Now we know what you’re thinking… that beer is going to get mighty warm sitting in long lines from the fridge up to the ground floor. [Dave] thought about that too and designed a double-pipe system to overcome the issue. A run of PVC pipe for each keg connect the in-wall taps to holes drilled in the side of a second-hand fridge. An ingenious branching job yields an extra port for each run which was fitted with computer case fans to keep the cold air circulating. Plastic tubing is snaked inside of the PVC to carry the beer.

Rounding out the craftsmanship on this one is the inclusion of a plumbed drain to whisk away the drippings. If you’re not going to have a beautifully adorned chest-freezer-gone-kegerator in your livingroom this is the best alternative we’ve seen.

[via reddit]

WiFi Sucks for RC Vehicles, Upgrade to 3G

This is the Kyosho Blizzard, a tracked remote control vehicle that’s a blast to take out in the rapidly retreating snowpack. [Antibore] was interested in performance testing the range of the thing. It includes a camera that streams video back to a tablet or smartphone. Both the video and the controls use WiFi for communications. As he expected, the rover loses control signal at about fifty meters, with the video has a disappointing twenty meter limit. His workaround is to saddle the crawler with a 3G bridge. Not a bad idea that may be feasibly completed with hardware you have on hand.

In this case he grabbed a Beagleboard-XM. It runs embedded Linux and has USB ports which is perfect for the other two parts of the added hardware: a Huawei E230 3G dongle and a WiFi dongle. This means no alterations to the rover were necessary. He set up OpenVPN and performed a few other tweaks. The WiFi signal is constant, as the transmitter and receiver are both attached to the rover. We just wonder about the latency of the 3G traffic. Let’s hear your thoughts on that in the comments below.

We would be remiss if we didn’t tie-in the potential of this hack. Previously this winter we saw a Kyosho with a 3D printed snow thrower attached to the front. More snow removal power, arguably unlimited range… you can do your entire block from the comfort of the couch. To the Future!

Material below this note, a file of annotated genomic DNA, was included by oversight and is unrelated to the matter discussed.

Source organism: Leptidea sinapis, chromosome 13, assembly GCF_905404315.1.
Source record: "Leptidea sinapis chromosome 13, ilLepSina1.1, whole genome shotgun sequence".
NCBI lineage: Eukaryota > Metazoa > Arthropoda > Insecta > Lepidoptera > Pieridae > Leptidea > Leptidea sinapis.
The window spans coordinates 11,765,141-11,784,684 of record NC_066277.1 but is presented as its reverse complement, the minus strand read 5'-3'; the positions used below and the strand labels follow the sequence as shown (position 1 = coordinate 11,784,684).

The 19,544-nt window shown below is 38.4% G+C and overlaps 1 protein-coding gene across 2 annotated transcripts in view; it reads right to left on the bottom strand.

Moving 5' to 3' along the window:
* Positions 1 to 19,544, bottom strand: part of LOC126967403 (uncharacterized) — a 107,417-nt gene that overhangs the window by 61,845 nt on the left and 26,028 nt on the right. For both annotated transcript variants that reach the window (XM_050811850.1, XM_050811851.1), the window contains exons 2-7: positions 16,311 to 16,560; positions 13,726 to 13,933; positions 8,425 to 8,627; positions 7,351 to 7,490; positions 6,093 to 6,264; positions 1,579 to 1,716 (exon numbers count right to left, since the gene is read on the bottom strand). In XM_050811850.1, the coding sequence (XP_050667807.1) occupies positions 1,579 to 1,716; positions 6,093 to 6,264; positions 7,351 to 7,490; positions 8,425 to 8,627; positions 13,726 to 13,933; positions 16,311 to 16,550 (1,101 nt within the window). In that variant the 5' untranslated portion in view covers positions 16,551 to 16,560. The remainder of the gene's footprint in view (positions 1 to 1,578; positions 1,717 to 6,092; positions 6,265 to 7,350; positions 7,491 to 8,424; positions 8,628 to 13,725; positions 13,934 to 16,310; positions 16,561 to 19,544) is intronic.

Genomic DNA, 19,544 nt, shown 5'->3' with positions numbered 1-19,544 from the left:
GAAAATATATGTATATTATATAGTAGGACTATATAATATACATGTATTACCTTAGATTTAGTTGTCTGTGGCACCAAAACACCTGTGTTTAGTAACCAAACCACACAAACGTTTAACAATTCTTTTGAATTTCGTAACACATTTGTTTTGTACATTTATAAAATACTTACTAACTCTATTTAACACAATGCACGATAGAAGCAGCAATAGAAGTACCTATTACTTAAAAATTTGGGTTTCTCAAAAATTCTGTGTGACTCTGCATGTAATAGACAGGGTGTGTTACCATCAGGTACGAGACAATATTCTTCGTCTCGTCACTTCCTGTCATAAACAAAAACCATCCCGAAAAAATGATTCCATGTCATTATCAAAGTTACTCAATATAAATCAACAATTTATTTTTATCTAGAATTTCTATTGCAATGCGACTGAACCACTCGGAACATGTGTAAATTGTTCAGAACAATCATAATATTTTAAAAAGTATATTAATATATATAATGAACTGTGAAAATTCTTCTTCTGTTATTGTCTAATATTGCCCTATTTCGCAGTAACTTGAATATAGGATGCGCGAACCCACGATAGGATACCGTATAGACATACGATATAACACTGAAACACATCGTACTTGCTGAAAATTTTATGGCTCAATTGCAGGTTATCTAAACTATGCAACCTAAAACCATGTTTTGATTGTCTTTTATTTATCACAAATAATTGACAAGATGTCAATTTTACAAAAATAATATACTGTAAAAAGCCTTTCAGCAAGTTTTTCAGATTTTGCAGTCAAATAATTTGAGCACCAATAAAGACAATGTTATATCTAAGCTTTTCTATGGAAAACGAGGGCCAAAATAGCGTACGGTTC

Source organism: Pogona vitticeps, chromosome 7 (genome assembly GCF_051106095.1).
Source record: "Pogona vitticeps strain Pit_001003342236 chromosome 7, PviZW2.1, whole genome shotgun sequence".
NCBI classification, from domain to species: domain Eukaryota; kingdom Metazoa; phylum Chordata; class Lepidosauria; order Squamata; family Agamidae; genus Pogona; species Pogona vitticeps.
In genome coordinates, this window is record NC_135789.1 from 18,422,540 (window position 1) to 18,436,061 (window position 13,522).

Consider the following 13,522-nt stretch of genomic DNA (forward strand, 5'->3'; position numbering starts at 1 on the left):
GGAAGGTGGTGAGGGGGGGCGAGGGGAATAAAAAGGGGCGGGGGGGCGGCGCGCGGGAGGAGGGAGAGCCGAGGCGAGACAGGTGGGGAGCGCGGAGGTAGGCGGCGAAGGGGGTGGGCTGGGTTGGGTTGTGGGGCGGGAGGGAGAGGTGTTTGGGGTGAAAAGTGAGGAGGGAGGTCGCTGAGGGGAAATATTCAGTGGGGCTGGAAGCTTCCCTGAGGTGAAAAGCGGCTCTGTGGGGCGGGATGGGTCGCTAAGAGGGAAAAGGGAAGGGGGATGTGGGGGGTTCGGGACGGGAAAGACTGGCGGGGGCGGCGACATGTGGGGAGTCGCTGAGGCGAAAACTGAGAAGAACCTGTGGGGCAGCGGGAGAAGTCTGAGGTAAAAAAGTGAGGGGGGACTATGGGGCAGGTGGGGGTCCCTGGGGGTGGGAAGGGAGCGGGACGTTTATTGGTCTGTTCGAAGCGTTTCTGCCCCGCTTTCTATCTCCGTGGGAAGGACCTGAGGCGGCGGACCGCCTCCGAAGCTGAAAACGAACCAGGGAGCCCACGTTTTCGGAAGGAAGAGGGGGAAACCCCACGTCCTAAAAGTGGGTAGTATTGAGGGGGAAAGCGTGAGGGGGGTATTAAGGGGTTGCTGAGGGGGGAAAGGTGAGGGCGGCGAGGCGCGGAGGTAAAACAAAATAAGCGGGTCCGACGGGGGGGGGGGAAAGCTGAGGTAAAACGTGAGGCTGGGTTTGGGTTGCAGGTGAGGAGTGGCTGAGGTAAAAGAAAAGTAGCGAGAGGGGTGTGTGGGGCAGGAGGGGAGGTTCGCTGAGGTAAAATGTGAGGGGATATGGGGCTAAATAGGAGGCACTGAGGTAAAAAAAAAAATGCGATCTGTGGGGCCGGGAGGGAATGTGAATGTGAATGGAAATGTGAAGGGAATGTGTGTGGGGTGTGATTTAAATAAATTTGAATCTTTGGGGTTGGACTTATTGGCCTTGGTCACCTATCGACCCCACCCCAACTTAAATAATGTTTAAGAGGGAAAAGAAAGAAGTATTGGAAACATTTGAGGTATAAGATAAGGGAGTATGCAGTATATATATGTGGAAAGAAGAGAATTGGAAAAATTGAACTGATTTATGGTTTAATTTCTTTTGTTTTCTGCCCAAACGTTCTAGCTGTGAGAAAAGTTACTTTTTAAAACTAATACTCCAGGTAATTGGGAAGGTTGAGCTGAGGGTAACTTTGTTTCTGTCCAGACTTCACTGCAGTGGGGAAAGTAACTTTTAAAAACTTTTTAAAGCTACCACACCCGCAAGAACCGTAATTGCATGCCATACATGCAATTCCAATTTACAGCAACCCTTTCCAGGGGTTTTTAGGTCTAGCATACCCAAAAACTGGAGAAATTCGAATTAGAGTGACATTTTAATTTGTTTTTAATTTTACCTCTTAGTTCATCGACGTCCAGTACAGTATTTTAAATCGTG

Hands-On Othermill Review Grinds Out Sparkling Results

We’ve been on the lookout for alternatives to chemically etching circuit boards for years. The problem has been that we don’t particularly want to devote months of or lives learning how to build precision CNC mills. Off in the distance there may be an answer for that quandary if you don’t mind parting with twenty-two Benjamins. Sure, it’s a heck of a lot more expensive than toner transfer and cupric chloride, but the Othermill can be purchased right now (in your hands a few months later) and after reading this in-depth review we are a bit less hesitant about opening our wallets for it.

othermill-review-thumbIt’s a tome of a review, but that means there’s something for everybody. We especially enjoyed seeing the 10 mil board shown here which took about 1-hour to mill. Considering it has also been through-hole drilled we’d put that on part with the time it takes to etch a board. There are obvious places where the traces are not perfectly smooth (not sure if that’s burring or over-milling) but they are not broken and the board’s ready to be populated.

Alignment is something of an issue, but the Othermill isn’t limited to PCBs so we’d recommend designing and milling your own alignment bracket system as an early project.

Who isn’t envious of custom-builds that can get down to 10-mils, like this beauty from 2013. Our hopes had been sparked when Carbide 3D came onto the scene. We’re still optimistic that they will make a big splash when they start shipping preorders in a few months.